Blogger Pamela Groseclose

What Do Tween Library Users Want?

Have you ever had a moment where a patron recognizes you, but you can’t identify who they are? One day while I was walking between library departments, a young teen called out my name and stopped me in my tracks. She started asking me personal questions. I politely answered her, but I couldn’t figure out how this teen knew so much about me.

Suddenly, the teen began to discuss Percy Jackson, and I immediately recognized her as one of my library’s former tweens. In a matter of a year, she changed so much that she was nearly unrecognizable. This encounter reminded me how important it is for the library to have consistent library programming for tweens and to have program evaluation. Children grow up quickly, and as a library, we need to ensure that we are growing and changing with our audience.

As another year begins to close, I always strive to evaluate my tween programs and services.

To do this, I try to check in my regular tween library users to see how things are going, what is popular, and what the library can do for them in the future.

At my library’s last tween advisory meeting, I asked the tweens: How can the library improve their services and programming to meet your needs?

While there were some outlandish suggestions like unlimited free food, all of the tweens carefully took into consideration what the library could change, and they came up with three great ideas.

1. Offer More Tween Focused Passive Programs

Libraries often have passive programs for teens, preschool, and school-aged patrons, but they usually leave out tweens. One tween commented that this makes them feel unwelcome and makes them unsure of what area is theirs. Or if there is a passive program, the tweens thought like the passive was out of touch with their interests.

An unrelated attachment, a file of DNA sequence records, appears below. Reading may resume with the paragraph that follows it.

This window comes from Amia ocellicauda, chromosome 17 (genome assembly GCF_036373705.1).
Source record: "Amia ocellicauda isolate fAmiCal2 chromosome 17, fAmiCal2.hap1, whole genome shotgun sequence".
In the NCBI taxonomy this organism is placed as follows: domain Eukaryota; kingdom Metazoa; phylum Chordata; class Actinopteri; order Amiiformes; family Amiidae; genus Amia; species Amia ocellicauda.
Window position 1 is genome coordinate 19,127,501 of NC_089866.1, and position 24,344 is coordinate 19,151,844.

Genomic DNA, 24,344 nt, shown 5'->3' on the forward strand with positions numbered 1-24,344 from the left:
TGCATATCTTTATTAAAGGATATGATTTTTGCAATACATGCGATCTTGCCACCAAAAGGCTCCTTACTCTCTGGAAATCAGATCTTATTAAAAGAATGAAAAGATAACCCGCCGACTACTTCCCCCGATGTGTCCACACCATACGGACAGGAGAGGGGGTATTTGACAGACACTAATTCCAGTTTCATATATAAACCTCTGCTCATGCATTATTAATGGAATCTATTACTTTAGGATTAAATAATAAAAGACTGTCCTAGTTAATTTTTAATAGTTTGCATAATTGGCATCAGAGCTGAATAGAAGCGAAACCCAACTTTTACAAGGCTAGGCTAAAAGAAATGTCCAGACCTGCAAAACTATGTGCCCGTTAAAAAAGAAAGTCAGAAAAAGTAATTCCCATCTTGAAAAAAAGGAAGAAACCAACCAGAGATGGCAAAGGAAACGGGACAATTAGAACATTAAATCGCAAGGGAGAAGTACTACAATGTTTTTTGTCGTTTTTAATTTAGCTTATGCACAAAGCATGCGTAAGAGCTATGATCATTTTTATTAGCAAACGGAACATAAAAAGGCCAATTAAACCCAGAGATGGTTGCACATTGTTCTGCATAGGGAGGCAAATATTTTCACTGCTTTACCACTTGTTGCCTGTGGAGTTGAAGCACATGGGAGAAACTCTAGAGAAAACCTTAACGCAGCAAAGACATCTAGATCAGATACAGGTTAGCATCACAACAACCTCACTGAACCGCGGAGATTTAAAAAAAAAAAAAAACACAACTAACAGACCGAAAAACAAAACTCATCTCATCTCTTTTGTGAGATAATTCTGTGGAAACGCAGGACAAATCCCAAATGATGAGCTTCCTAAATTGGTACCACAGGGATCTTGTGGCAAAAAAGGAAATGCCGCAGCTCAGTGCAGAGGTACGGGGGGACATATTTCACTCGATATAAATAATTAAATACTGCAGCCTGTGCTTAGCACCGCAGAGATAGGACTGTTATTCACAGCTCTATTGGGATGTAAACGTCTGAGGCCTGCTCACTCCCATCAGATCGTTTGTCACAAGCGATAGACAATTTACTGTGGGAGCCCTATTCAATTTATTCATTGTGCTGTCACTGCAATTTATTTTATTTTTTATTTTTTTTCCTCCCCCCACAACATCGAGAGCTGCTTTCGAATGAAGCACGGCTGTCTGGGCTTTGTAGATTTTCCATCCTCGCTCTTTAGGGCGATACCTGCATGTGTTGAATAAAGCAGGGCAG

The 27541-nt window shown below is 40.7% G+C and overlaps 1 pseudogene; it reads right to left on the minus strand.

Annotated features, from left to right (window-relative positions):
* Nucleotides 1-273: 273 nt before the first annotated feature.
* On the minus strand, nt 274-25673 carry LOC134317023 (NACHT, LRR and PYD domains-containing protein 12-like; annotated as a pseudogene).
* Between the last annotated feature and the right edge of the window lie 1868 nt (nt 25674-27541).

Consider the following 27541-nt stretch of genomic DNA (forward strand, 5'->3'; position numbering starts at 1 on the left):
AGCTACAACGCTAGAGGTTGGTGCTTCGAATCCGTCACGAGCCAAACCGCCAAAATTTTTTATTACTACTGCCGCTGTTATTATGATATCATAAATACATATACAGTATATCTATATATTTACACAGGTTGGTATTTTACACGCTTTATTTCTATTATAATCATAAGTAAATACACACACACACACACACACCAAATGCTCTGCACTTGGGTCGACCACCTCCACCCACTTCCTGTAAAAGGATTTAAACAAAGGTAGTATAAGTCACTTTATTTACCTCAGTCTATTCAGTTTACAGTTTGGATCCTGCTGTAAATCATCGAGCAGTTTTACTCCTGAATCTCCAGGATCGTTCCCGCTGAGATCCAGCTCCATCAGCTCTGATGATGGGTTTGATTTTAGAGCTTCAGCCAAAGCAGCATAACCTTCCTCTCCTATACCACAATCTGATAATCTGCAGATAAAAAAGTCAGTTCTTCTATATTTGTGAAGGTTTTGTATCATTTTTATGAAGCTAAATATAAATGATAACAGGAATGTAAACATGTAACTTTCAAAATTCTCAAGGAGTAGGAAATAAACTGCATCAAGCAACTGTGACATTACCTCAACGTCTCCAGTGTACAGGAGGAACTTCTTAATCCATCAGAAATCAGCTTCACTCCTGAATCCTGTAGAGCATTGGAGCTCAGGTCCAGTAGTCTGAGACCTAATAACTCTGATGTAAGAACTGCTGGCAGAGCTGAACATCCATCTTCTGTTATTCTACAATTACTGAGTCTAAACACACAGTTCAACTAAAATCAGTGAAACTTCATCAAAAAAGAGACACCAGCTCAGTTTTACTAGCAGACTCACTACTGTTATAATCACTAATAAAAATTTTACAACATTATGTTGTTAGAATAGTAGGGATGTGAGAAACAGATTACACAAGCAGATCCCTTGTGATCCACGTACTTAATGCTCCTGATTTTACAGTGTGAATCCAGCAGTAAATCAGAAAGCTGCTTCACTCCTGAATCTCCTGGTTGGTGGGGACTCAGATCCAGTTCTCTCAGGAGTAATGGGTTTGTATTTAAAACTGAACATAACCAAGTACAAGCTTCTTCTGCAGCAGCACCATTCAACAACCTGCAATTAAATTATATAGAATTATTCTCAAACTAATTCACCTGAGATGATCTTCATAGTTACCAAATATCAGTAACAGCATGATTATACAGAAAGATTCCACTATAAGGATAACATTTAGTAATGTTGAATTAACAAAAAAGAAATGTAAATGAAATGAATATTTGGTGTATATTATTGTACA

When asked what type of passive programs they would enjoy, the tweens mentioned that they wanted self-discovery quizzes. Others suggested having game computers designated for their age group (so they could play games like Minecraft) or have fandom themed activities and crafts.

If librarians are unsure of what to put out, the tweens emphasized that they should ask tweens what they want. By including them in the decision, it makes them feel like they have a voice and a place at the library.

2. Be Where Tweens Are

The tweens all agreed that they wanted to be more involved with what was going on with the library, but they felt like libraries were not on platforms that they were on.

Libraries are slowly logging on and beginning to use social media outlets to serve their patrons, but the scope of these posts are too broad, and younger users want something focused on their age group. If a tween followed the library on social media, they got bored with it because it was not of interest to them.

Several tweens indicated that they wanted to see an exclusive Youtube channel or playlist for their age group that has trending topics, new books, information about community events, and even how to videos on how to use library services.

These focused social media posts would help tweens feel more connected to the library and to the community.

3. Have More Staff Dedicated to Tween Services and Outreach

Finally, all of the tweens wanted more tween programs and services. They mentioned that they would often connect with a staff person, but then they might not see that staff person again for months.

Or they would attend and enjoy a tween program, but the library might not have another activity like that for months. In comparison to other programming going on, the tweens felt left out.

As a librarian, I know that some of the things that the tweens want are not realistic. Budget constraints are the most significant obstacle. In general, however, tweens want focused programming and services for their age group.

Librarians can offer this by evaluating their services and programming to tweens, and making modifications when they can.

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